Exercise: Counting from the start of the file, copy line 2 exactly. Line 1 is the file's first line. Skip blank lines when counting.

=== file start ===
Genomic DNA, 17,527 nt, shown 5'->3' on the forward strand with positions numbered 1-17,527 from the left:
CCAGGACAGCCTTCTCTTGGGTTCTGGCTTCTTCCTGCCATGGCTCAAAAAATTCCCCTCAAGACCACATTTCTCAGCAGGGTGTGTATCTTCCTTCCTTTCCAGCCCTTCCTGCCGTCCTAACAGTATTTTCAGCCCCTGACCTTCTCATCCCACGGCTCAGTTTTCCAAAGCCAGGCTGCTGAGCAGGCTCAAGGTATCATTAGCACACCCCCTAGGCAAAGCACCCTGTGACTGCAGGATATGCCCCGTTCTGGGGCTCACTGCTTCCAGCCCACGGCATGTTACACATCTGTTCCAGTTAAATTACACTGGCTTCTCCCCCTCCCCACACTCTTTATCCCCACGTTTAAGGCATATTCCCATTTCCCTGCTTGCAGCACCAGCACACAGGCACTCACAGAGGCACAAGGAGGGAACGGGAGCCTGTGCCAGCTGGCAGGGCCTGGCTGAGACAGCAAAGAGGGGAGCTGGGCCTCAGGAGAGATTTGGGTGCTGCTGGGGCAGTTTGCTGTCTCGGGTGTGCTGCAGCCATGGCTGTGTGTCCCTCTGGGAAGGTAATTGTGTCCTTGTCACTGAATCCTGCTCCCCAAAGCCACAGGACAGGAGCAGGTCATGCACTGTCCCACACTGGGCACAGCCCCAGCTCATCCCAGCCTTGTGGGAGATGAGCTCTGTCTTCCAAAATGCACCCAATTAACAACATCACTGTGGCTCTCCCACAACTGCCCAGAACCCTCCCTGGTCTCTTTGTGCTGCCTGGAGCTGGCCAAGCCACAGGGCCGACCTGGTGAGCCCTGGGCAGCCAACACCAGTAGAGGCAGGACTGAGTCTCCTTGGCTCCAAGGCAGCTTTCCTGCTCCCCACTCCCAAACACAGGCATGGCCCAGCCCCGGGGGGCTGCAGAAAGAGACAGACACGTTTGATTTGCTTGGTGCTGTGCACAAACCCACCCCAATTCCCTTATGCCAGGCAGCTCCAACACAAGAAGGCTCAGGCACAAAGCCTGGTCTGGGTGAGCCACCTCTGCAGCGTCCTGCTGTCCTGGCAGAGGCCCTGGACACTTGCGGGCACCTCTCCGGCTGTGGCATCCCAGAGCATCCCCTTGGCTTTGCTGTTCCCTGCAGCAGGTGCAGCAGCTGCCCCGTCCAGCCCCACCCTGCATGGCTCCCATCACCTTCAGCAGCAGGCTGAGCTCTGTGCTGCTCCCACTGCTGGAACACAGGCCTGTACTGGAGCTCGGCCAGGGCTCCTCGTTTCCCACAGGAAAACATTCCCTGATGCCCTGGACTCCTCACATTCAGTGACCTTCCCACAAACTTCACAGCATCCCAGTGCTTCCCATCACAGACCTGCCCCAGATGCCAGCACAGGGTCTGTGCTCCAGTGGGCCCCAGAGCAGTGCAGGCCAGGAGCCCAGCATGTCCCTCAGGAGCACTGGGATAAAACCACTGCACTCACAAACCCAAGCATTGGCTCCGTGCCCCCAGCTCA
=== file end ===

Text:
CCAGGACAGCCTTCTCTTGGGTTCTGGCTTCTTCCTGCCATGGCTCAAAAAATTCCCCTCAAGACCACATTTCTCAGCAGGGTGTGTATCTTCCTTCCTTTCCAGCCCTTCCTGCCGTCCTAACAGTATTTTCAGCCCCTGACCTTCTCATCCCACGGCTCAGTTTTCCAAAGCCAGGCTGCTGAGCAGGCTCAAGGTATCATTAGCACACCCCCTAGGCAAAGCACCCTGTGACTGCAGGATATGCCCCGTTCTGGGGCTCACTGCTTCCAGCCCACGGCATGTTACACATCTGTTCCAGTTAAATTACACTGGCTTCTCCCCCTCCCCACACTCTTTATCCCCACGTTTAAGGCATATTCCCATTTCCCTGCTTGCAGCACCAGCACACAGGCACTCACAGAGGCACAAGGAGGGAACGGGAGCCTGTGCCAGCTGGCAGGGCCTGGCTGAGACAGCAAAGAGGGGAGCTGGGCCTCAGGAGAGATTTGGGTGCTGCTGGGGCAGTTTGCTGTCTCGGGTGTGCTGCAGCCATGGCTGTGTGTCCCTCTGGGAAGGTAATTGTGTCCTTGTCACTGAATCCTGCTCCCCAAAGCCACAGGACAGGAGCAGGTCATGCACTGTCCCACACTGGGCACAGCCCCAGCTCATCCCAGCCTTGTGGGAGATGAGCTCTGTCTTCCAAAATGCACCCAATTAACAACATCACTGTGGCTCTCCCACAACTGCCCAGAACCCTCCCTGGTCTCTTTGTGCTGCCTGGAGCTGGCCAAGCCACAGGGCCGACCTGGTGAGCCCTGGGCAGCCAACACCAGTAGAGGCAGGACTGAGTCTCCTTGGCTCCAAGGCAGCTTTCCTGCTCCCCACTCCCAAACACAGGCATGGCCCAGCCCCGGGGGGCTGCAGAAAGAGACAGACACGTTTGATTTGCTTGGTGCTGTGCACAAACCCACCCCAATTCCCTTATGCCAGGCAGCTCCAACACAAGAAGGCTCAGGCACAAAGCCTGGTCTGGGTGAGCCACCTCTGCAGCGTCCTGCTGTCCTGGCAGAGGCCCTGGACACTTGCGGGCACCTCTCCGGCTGTGGCATCCCAGAGCATCCCCTTGGCTTTGCTGTTCCCTGCAGCAGGTGCAGCAGCTGCCCCGTCCAGCCCCACCCTGCATGGCTCCCATCACCTTCAGCAGCAGGCTGAGCTCTGTGCTGCTCCCACTGCTGGAACACAGGCCTGTACTGGAGCTCGGCCAGGGCTCCTCGTTTCCCACAGGAAAACATTCCCTGATGCCCTGGACTCCTCACATTCAGTGACCTTCCCACAAACTTCACAGCATCCCAGTGCTTCCCATCACAGACCTGCCCCAGATGCCAGCACAGGGTCTGTGCTCCAGTGGGCCCCAGAGCAGTGCAGGCCAGGAGCCCAGCATGTCCCTCAGGAGCACTGGGATAAAACCACTGCACTCACAAACCCAAGCATTGGCTCCGTGCCCCCAGCTCA